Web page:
2013 Liz Tilberis Grant Recipient – Mythreye Karthikeyan
Mythreye Karthikeyan, PhD
University of South Carolina
Investigating the TGFß Superfamily as Therapeutic Targets in Ovarian Cancer
Cells on the surface of the ovary and the Fallopian tube (epithelial cells) communicate (signal) with each other and the meshwork (extra cellular matrix or ECM) around them to achieve normal growth. Specifically, the cells receive signals and feedback by interactions between adhesion receptors (integrins) and the ECM. These signals may be both mechanical and biochemical in nature and are regulated by growth factors like TGF-ß. As an inherent safety mechanism, the absence of these signals causes cells to rapidly undergo cell death (apoptosis) through a regulated process termed anoikis, thereby ensuring cell survival only when cells are in their physiological environment. Loss of such safety mechanisms promotes disease spread. Several lines of evidence have demonstrated roles for TGF-ß as a regulator of cancer progression through effects on the cancer cells themselves or on the ECM. Previous work has demonstrated frequent loss of expression of the type III TGF-ß receptor (TßRIII/betaglycan) correlating with disease and an overall poorer survival outcome. TßRIII can reduce ovarian cancer cell invasive behavior and regulate cell adhesion via interactions with the adhesion receptor integrin a5ß1. The overall objective is to investigate how loss of TßRIII in ovarian cancer with concomitant increase of TGF-ß in the microenvironment acts as a mechanism, utilized by ovarian cancers to evade cues that normally induce anoikis.
Traditional concepts of metastasis do not apply to ovarian cancer. High Grade Serous Ovarian Cancer (HGSOC) does not have any anatomical barriers to seeding/attaching to the peritoneal cavity to trigger metastasis. Hence, there is an urgent need to identify mechanisms that promote normal cell and tissue behavior in the environment including that in the peritoneal cavity. The proposed work will evaluate the importance of targeting TGF-ß and its pathways in the tumor microenvironment as an adjunct or in combination with other molecular therapeutics and chemotherapy. Greater understanding of the ways in which normal and ovarian cancer cells respond to the environment may provide an array of new strategies for therapeutic development especially since the inherent instability of the genome of HGSOC has in recent years shifted attention to targeting the tumor microenvironment. As such, a portion of this work proposes to directly investigate these avenues. If successful, these preclinical and mechanistic studies would serve as precursors to the design of subtype specific Phase I clinical trials. In the interim, evaluating the contribution of anoikis resistance in ovarian cancer and determining that loss of TßRIII results in reduced response to biomechanical cues and anoikis resistance, would help in evaluating the prognostic relevance of soluble TßRIII (that can bind TGF-ß) as a biomarker for aggression and as a predictor of response to therapies.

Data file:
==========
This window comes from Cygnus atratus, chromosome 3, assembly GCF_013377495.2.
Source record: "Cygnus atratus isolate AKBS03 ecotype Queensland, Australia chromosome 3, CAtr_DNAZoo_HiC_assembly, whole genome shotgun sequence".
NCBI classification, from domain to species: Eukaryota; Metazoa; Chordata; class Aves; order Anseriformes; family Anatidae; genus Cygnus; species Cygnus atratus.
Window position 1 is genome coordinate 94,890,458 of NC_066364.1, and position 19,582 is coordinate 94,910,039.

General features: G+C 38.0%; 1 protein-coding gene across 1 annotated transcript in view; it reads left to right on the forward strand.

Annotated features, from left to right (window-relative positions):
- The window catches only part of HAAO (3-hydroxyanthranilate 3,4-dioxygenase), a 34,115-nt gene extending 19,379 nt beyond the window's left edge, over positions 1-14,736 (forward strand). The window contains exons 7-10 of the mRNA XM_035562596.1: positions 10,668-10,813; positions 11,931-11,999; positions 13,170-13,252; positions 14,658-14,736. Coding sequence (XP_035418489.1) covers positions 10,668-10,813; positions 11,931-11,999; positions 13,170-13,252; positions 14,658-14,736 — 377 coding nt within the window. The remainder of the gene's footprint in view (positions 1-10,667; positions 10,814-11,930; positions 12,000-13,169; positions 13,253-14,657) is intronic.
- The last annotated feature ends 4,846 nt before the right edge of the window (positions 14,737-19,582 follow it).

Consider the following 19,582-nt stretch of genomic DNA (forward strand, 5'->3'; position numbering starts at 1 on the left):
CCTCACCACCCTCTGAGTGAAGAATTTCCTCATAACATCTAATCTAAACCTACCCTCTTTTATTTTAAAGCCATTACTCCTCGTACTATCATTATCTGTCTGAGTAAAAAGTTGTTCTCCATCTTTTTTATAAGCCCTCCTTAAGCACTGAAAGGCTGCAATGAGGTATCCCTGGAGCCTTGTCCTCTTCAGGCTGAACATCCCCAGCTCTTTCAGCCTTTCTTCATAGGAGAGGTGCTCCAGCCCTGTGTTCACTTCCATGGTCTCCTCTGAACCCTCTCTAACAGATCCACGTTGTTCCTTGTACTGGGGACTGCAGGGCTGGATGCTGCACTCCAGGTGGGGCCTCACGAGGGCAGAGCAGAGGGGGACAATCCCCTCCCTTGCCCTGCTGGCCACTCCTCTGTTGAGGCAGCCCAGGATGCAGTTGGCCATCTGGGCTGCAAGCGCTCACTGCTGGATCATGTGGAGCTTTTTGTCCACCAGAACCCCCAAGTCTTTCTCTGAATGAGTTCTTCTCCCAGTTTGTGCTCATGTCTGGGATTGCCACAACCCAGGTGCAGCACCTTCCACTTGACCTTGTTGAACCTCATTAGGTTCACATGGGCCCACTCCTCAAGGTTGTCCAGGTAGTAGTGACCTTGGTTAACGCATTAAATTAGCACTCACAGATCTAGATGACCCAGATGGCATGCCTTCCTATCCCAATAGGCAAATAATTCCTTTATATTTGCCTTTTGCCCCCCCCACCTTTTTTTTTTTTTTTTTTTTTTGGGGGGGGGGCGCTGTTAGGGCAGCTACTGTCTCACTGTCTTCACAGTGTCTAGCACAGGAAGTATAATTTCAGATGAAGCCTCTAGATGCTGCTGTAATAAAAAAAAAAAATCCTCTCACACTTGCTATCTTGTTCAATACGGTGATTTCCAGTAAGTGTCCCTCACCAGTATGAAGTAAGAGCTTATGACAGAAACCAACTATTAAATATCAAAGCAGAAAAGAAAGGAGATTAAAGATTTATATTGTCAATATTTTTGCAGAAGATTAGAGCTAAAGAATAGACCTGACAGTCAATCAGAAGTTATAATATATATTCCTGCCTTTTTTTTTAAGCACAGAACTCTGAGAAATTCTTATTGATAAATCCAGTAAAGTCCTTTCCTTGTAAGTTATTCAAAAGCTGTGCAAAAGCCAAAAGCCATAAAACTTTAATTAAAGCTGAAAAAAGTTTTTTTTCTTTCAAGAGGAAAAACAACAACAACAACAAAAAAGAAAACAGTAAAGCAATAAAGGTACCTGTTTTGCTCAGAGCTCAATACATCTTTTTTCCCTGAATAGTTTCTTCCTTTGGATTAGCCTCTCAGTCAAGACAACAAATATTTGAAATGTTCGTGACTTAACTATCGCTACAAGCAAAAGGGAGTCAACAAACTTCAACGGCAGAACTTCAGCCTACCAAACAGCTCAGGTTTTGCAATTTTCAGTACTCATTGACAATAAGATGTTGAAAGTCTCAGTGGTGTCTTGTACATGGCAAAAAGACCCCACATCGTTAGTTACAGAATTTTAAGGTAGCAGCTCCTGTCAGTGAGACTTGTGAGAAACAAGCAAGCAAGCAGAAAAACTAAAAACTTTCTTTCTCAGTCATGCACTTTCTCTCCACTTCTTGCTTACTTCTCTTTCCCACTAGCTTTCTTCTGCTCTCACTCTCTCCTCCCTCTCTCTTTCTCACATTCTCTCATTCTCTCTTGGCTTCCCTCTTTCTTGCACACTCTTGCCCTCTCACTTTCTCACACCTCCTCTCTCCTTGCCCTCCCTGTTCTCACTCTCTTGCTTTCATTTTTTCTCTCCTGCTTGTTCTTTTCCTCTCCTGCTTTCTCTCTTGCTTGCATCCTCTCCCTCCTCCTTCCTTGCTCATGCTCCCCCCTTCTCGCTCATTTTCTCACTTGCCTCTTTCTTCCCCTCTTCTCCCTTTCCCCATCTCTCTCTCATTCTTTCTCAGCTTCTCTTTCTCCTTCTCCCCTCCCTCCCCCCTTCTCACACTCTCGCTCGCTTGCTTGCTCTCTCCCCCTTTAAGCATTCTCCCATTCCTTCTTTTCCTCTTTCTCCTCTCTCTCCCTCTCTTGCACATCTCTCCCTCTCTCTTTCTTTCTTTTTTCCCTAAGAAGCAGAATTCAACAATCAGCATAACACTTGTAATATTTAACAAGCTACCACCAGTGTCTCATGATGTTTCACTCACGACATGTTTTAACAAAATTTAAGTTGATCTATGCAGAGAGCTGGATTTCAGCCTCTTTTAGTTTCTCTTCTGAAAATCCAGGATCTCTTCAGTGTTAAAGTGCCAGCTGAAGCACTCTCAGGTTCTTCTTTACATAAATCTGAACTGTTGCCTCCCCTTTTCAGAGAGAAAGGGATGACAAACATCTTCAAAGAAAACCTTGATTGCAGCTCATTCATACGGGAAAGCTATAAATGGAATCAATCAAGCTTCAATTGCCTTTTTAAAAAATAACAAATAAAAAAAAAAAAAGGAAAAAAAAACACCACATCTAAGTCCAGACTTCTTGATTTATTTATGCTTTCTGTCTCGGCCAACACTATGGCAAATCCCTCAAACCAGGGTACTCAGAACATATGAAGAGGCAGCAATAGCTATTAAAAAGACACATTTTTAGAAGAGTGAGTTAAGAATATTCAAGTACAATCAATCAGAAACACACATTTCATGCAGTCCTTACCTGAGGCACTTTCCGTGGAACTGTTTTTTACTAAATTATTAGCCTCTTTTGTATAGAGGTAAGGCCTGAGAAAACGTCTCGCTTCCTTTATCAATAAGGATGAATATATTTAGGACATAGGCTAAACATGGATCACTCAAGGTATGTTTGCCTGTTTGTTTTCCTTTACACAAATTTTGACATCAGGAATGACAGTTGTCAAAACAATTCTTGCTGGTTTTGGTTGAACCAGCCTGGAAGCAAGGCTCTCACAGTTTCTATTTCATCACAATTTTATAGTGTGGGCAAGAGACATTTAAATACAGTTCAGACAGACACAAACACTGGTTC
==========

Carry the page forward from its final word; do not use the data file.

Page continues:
Dr. Mythreye Karthikeyan is currently an Assistant Professor at University of South Carolina and was previously a Research Assistant Professor at Duke University’s Department of Medicine. Upon completion of a Master’s degree in Biochemistry from India she went on to receive her Ph.D from University of North Carolina, Chapel Hill in Dr. Kerry Bloom’s lab, investigating mechanisms of chromosome segregation and kinetochore function. She received postdoctoral training at Duke University with Dr. Gerard Blobe examining the role of the TGF-ß co-receptor TßRIII /Betaglycan in regulating cancer cell behavior. Under the joint mentorship of Dr. Andrew Berchuck and Dr. Blobe she focused her efforts on ovarian cancer identifying novel roles for the TGF-ß co-receptors TßRIII and Endoglin in cell migration, adhesion and regulation of integrin trafficking. In addition, in collaboration with Dr. Superfine’s group at UNC, Chapel Hill, she uncovered a novel link between mechanical properties of ovarian cancer cells and invasive behavior. Currently, her lab research is focused on investigating how normal and ovarian cancer cells respond to changes in mechanical and biochemical cues from the environment. She investigates how changes in the TGF-ß pathways act as a mechanism utilized by ovarian cancers to evade the same mechanical and chemical cues. In addition to her 2013 Liz Tilberis Award from OCRF, she was the recipient of a Career Development Award from the Department of Defense’s Ovarian Cancer research Program. Her long- range goal is to improve treatment strategies for gynecologic cancers.